Private security companies are in the news again this week. The Bureau for Investigative Journalism and the Guardian newspaper have reported on leaked documents that suggest that British Airways, the Royal Bank of Scotland and Porsche are among several large companies that have used British private intelligence firms to monitor groups that challenged their businesses. This included the use of infiltrators to spy on campaigners.
This is not the first time that such underhand tactics have been employed against campaigners. In one well-known example, BAE Systems hired a company in the late-1990s to infiltrate Campaign Against the Arms Trade (CAAT) and collect information about the organisation’s workings and activities, including passing on correspondence and internal documents. Then in 2007, BAE Systems admitted that it had hired another company to provide ‘media and internet monitoring’ of CAAT, and that the company had passed onto BAE confidential legal advice provided to the campaign group.
In 2013, Essential Information released a report detailing numerous examples over a 20-year period of corporate espionage against NGOs in the United States, including Friends of the Earth and Greenpeace. The report notes:
Corporations have been linked to a wide variety of espionage tactics. The most prevalent tactic appears to be infiltration by posing a volunteer or journalist, to obtain information from a nonprofit. But corporations have been linked to many other human, physical and electronic espionage tactics against nonprofits. Many of these tactics are either highly unethical or illegal.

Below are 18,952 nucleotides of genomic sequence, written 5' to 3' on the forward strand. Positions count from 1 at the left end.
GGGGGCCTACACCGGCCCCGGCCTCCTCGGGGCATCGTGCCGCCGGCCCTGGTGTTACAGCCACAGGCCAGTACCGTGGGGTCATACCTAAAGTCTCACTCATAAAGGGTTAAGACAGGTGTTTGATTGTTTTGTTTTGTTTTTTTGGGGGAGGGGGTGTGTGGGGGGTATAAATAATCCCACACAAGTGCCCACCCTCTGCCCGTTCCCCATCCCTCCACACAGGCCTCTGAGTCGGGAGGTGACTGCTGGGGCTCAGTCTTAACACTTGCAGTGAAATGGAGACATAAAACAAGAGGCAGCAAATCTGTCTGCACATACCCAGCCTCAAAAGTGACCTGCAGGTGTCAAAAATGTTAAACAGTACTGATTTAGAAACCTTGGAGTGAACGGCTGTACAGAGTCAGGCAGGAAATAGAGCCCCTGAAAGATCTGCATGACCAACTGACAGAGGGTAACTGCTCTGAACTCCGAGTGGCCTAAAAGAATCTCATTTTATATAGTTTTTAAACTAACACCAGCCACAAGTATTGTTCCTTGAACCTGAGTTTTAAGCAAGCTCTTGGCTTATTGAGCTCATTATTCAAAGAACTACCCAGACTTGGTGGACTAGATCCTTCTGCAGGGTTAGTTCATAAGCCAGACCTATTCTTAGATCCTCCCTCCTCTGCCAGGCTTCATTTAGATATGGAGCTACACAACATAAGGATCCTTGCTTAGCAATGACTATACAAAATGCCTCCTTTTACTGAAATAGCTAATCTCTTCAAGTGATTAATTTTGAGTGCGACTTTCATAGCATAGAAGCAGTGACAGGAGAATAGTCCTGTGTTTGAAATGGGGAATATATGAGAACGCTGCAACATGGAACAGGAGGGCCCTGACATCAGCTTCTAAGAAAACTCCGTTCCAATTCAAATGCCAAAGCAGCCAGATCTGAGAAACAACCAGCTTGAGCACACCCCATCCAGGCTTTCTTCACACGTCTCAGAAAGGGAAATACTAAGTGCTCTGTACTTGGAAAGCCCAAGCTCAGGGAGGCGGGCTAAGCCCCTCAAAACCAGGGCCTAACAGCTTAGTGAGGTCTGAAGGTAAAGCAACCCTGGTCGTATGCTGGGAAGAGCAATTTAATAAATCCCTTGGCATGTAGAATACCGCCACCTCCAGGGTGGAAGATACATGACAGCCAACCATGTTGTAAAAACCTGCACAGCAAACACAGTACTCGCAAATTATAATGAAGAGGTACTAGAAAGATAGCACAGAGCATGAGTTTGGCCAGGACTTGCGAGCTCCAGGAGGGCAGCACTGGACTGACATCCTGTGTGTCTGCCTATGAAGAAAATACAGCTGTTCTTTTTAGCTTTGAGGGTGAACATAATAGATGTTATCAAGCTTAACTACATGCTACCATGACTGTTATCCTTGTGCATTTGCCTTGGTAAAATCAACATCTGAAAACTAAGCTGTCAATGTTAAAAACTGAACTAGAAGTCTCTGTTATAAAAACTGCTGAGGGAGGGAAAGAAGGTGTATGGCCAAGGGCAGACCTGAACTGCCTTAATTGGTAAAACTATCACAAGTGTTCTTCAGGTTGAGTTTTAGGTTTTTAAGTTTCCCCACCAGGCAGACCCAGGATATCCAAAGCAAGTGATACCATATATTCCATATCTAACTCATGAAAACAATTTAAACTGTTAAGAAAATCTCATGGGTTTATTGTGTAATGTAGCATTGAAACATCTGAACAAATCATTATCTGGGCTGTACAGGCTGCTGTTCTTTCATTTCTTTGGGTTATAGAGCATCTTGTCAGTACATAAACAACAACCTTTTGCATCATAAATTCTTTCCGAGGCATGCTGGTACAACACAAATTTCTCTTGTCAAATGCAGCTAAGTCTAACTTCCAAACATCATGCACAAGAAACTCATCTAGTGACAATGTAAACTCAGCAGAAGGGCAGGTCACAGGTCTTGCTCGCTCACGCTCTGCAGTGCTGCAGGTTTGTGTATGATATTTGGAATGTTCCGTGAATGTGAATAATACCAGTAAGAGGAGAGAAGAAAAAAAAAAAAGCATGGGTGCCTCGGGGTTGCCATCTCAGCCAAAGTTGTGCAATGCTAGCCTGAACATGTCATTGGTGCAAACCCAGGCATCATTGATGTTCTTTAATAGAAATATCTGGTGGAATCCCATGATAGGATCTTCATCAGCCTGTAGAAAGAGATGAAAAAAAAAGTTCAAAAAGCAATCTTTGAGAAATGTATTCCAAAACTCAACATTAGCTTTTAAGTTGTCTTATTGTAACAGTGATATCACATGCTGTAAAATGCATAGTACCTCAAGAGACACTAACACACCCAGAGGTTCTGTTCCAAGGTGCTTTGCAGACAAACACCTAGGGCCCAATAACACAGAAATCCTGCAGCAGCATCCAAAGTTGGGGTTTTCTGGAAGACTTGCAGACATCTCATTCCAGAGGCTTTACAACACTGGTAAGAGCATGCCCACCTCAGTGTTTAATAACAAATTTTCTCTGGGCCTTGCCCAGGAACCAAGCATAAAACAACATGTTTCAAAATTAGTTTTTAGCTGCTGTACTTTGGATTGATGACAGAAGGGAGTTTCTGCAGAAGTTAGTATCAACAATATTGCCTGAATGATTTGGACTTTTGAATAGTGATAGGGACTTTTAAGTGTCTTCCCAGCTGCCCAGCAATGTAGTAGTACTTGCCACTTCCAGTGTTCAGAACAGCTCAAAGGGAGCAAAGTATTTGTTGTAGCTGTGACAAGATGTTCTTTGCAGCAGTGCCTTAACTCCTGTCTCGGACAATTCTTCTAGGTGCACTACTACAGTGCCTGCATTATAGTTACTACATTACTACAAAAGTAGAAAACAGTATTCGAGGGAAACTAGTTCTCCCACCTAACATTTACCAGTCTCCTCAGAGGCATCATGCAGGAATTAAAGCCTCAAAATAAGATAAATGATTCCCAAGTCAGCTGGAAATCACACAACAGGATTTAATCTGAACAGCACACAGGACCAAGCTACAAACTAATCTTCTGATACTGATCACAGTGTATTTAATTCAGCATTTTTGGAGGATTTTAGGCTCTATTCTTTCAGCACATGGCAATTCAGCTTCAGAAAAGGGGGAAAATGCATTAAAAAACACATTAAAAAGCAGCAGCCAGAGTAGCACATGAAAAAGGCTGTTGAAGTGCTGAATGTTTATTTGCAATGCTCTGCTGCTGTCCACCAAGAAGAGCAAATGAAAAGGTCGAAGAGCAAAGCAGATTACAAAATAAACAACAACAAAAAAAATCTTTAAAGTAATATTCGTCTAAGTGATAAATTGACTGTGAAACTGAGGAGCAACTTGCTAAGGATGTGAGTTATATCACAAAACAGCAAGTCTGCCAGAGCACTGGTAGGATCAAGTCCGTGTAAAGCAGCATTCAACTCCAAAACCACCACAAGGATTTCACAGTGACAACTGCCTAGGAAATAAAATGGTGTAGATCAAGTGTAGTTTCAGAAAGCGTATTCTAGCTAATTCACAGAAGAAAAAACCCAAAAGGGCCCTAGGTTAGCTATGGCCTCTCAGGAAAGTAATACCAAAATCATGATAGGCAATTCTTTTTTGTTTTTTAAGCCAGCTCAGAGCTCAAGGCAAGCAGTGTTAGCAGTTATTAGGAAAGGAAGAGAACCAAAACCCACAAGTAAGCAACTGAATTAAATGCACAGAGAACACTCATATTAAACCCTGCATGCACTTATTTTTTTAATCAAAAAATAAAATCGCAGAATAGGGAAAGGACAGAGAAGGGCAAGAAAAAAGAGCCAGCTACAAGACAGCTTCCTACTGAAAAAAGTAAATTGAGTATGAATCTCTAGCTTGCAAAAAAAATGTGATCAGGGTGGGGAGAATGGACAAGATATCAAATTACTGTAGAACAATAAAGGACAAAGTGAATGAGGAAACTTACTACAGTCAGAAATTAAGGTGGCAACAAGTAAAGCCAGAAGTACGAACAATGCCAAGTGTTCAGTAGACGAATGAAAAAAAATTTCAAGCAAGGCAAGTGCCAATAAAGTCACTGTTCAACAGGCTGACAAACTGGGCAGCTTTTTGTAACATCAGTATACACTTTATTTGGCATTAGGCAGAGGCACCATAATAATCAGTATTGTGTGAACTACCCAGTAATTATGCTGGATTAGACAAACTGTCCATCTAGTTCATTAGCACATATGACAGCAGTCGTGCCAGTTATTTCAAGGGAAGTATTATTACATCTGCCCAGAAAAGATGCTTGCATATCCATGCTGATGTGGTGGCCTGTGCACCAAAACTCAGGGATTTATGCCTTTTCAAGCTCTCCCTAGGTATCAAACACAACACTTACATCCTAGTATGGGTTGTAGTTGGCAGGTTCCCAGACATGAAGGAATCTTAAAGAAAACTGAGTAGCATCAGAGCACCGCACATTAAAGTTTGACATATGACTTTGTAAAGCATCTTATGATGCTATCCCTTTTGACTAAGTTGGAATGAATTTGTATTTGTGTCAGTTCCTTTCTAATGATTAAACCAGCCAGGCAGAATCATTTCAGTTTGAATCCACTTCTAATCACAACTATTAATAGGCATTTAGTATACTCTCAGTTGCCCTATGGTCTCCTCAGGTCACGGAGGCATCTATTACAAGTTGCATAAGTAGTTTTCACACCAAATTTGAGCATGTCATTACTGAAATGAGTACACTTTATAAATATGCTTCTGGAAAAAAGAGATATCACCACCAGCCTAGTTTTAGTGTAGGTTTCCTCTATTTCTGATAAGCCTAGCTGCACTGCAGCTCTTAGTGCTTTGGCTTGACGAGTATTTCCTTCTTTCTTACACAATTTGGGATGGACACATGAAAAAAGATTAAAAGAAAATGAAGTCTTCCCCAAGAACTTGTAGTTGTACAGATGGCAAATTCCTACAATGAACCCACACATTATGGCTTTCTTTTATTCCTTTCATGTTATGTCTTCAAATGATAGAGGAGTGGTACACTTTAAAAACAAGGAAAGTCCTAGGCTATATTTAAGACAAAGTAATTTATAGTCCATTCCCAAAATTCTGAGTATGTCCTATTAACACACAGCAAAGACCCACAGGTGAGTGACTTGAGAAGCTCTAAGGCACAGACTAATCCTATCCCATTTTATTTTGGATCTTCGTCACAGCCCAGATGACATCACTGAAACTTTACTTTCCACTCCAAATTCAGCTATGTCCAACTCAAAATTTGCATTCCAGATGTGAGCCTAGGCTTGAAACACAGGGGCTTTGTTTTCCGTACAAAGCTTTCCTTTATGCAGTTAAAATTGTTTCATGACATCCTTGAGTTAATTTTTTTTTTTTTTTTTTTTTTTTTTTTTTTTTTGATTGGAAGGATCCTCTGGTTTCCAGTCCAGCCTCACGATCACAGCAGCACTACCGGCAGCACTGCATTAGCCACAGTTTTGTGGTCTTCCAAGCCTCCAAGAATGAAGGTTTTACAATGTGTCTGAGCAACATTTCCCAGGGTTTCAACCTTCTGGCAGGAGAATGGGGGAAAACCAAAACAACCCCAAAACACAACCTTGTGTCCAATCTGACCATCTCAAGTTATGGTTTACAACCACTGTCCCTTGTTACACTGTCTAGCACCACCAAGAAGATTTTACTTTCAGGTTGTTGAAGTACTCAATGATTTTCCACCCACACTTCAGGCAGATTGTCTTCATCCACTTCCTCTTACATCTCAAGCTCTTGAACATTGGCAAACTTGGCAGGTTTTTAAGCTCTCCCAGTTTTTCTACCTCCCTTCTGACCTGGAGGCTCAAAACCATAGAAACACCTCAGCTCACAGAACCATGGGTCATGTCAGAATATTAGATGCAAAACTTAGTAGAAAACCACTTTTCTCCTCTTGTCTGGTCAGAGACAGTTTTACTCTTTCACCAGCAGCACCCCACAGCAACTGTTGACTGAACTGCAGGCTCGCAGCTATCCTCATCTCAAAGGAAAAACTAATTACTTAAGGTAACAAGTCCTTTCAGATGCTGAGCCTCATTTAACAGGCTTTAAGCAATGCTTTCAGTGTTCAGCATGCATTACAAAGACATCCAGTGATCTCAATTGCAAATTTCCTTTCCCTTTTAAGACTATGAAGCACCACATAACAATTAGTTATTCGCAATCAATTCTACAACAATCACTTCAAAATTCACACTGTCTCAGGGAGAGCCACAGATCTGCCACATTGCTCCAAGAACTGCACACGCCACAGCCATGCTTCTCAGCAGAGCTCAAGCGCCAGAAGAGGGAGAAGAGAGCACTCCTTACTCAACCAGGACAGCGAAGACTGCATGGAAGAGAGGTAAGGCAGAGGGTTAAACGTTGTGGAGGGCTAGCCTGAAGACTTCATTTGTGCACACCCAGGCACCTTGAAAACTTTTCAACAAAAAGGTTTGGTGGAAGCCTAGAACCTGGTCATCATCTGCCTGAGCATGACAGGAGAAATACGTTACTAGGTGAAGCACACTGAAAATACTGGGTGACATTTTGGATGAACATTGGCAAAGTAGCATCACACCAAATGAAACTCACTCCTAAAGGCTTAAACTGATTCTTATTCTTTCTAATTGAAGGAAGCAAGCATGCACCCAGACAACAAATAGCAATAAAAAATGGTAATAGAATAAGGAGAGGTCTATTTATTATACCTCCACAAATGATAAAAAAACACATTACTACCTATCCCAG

This week’s revelations about British Airways and other companies remind us that while there are many professional and honourable individuals working in the private security and risk management sector, it is a murky and highly-profitable world.
What is surprising are the rumours that numerous well-known NGOs and charities are making use of multinational private security companies. This can be directly, through outsourcing their security risk management, or indirectly, through crisis response insurance policies. Open Briefing has long been uncomfortable with this situation, as it essentially represents the diversion of charitable funds to the private sector for the provision of services that could be managed in-house with the right training and support. Of course, commercial providers can be loath to provide such capacity building, as it undermines their business model.
Open Briefing provides NGOs, charities and activists with an ethical alternative. There are seven key factors that distinguish us from the commercial providers currently courting the NGO community:
- Open Briefing is bound by the code of conduct for members of the International NGO Safety & Security Association, which establishes, maintains and promotes accountable, transparent, equitable and technically-competent safety and security services.
- We provide services and products that are designed specifically for low-capacity NGOs and other social change agents, not just ‘rebranded’ commercial services designed to provide another income stream.
- As a non-profit, our day rates are at least 25% lower than commercial rates, and any surplus is used to drive innovation and develop free tools for the NGO community, not pay shareholders.
- We never knowingly use suppliers or services that invest in or have any links to unethical industries, including the arms trade and the extractive industries.
- Open Briefing operate a strict ‘no weapons policy’, as we believe that NGOs should not add further armed actors into already volatile situations.
- We are a signatory of the Code of Conduct of the International Red Cross and Red Crescent Movement and NGOs in Disaster Relief, which is voluntary professional code that lays down 10 points of principle that all humanitarian actors should adhere to.
- We are an ethical employer that has joined the UK government’s Disability Confident scheme and signed the Charter for Employers who are Positive about Mental Health and the Armed Forces Covenant.
We urge all NGOs and charities to consider these points when chosing a security and risk management specialist.